More changes appear to be on the way, said architect Arthur Dyson, partner in DSJ Architects in Fresno’s Tower District, as construction seems to be on the rise downtown.
“I really think the downtown area has a lot of potential. My concern is that the major buildings that seem to have been built over the last several yeas in Fresno have been done by large, out-of-town firms” who don’t know this area, its people or its climate, said Dyson.
He said he doesn’t want generic designs becoming a staple of downtown, so “Fresno needs to develop its own architectural vocabulary, and I think that could be developed best using local talent.”
Dyson said the city is helping by having established building standards specific for urban projects downtown and shucking rules better suited to the suburbs.
“It gives you a little bit more ability to be creative with the work that you do.”
What’s new in Downtown Fresno’s architectural scene doesn’t involve just new buildings.
Developers and architects are taking on older buildings and finding success in updating and repurposing them.
A prime example of this is Warehouse Row, a seven-year-long commercial development on P Street between Mono and Inyo streets where a series of series of old warehouse and industrial buildings were renovated into modern office space.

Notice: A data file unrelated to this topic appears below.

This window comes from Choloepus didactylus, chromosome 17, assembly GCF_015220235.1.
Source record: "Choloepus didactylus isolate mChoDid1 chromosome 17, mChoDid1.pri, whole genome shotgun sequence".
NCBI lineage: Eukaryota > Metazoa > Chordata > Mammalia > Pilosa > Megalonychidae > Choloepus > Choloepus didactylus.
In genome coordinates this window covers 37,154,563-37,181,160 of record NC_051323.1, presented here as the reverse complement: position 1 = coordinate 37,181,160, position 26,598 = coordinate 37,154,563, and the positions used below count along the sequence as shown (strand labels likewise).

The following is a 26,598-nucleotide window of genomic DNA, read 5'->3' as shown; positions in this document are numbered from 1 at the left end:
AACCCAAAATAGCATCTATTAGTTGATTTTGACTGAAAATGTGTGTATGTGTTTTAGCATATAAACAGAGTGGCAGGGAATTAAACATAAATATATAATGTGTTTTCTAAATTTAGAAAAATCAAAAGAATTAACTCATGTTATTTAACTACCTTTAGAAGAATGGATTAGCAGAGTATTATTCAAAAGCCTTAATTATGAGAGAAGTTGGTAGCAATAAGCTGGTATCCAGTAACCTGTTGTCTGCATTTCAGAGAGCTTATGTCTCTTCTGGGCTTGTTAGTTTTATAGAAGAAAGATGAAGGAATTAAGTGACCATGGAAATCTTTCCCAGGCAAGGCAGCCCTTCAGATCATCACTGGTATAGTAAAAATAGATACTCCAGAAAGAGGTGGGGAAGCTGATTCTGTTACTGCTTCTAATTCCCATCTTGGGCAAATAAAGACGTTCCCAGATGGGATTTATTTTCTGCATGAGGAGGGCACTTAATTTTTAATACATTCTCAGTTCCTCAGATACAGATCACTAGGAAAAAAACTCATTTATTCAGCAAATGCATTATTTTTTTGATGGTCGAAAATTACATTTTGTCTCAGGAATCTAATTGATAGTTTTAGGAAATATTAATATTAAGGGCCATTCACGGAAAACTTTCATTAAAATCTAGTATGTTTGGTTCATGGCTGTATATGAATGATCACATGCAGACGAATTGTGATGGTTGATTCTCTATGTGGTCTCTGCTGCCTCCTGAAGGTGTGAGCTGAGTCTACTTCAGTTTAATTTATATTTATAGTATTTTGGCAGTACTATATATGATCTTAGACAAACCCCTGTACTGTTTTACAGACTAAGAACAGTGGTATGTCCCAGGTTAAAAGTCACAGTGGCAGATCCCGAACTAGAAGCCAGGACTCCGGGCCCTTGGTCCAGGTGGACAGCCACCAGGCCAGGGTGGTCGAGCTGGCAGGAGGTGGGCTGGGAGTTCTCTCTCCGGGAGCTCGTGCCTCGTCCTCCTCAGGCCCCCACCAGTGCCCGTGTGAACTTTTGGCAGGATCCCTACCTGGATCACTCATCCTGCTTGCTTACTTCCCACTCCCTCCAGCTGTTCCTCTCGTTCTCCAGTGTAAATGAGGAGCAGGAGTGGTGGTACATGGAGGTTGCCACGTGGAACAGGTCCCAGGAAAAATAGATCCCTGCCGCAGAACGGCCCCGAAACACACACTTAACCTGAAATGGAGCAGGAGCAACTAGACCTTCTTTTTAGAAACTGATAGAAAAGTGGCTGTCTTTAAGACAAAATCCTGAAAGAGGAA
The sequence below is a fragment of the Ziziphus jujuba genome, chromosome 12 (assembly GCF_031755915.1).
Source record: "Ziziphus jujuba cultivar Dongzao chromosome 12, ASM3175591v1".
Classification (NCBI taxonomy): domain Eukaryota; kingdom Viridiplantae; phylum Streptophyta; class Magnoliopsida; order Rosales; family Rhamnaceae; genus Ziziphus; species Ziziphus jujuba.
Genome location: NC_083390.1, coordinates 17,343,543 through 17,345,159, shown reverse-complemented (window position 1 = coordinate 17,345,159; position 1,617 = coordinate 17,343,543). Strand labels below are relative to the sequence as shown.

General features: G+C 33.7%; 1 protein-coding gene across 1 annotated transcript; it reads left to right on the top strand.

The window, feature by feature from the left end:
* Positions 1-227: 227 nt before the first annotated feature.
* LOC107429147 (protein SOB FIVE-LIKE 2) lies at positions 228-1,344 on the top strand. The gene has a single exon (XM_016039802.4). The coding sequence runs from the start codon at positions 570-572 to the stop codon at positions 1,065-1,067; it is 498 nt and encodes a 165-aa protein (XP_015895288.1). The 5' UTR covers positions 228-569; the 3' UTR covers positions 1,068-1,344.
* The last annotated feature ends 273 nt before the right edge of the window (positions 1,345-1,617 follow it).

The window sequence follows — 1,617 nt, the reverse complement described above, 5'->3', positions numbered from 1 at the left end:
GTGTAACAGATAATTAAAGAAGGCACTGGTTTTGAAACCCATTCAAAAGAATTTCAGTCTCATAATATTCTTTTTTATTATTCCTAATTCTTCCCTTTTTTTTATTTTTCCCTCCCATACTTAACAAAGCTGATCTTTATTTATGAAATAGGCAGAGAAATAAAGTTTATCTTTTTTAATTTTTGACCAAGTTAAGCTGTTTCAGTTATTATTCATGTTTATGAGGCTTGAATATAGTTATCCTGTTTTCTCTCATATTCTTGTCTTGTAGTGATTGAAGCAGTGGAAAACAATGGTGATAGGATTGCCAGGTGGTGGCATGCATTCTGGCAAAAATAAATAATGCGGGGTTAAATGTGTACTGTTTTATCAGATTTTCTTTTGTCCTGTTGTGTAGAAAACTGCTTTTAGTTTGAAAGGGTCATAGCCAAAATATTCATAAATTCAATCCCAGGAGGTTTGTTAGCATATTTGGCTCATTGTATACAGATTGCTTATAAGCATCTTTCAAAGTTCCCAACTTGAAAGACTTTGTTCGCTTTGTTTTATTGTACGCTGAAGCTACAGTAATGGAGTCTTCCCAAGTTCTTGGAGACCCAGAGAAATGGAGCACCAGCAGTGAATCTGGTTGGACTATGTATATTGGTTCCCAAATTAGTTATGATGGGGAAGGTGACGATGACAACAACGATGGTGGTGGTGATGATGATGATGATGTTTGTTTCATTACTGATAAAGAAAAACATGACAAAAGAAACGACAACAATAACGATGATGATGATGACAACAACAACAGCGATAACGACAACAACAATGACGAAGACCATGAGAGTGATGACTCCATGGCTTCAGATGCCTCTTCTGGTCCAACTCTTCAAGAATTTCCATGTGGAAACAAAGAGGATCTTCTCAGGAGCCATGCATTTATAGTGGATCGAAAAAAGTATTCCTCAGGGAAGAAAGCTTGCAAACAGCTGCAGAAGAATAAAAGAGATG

“The exteriors of the site were historic, but not the interiors,” said Ian Robertson, principal and president of iT Architecture of Fresno and the architect of record on the Warehouse Row project.
Under city codes, the exterior of three of the historic buildings had to be restored using bricks, plaster forms, stonework, etc. comparable to those used when they were built in the early 1900s.
The old carriage house for the former ice plant wasn’t in good enough shape to preserve, and had to be torn down. But city building code prohibits making a new building look like an historic building, forcing Robertson to design a modern-style building between the historic ones.
“It would visually have to look completely different. It’s unusual, but that’s the way it is,” said
Robertson, adding that he believes his design worked.
Some of the most visible work on building renovations has involved Bitwise Industries, a technology and business education program that has expanded to housing startup tech businesses in Downtown Fresno.
It started when the company spent approximately $7 million to convert the more than 100-year-old former Phelan Garage building at the corner of Van Ness and Mono Street, doing little on the outside beyond changing out old windows and doors and erecting the large Bitwise South Stadium sign on the roof.